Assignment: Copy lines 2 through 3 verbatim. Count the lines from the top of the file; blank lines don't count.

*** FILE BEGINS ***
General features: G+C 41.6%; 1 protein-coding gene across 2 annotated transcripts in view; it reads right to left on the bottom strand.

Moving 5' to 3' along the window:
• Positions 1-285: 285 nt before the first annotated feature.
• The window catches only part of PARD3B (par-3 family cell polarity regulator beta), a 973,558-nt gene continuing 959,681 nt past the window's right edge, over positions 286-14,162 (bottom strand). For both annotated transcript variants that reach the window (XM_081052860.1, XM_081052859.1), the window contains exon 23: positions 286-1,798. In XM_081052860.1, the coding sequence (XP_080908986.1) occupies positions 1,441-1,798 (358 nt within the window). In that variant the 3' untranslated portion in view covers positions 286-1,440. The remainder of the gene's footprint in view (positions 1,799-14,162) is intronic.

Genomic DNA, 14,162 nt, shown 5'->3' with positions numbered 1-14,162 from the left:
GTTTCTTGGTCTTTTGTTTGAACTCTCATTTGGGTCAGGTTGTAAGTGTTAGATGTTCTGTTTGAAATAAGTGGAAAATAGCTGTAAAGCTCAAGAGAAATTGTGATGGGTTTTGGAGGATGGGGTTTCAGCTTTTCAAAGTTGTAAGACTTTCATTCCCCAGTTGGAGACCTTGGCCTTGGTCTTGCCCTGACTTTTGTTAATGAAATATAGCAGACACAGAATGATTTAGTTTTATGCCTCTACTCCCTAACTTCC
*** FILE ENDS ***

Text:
Moving 5' to 3' along the window:
• Positions 1-285: 285 nt before the first annotated feature.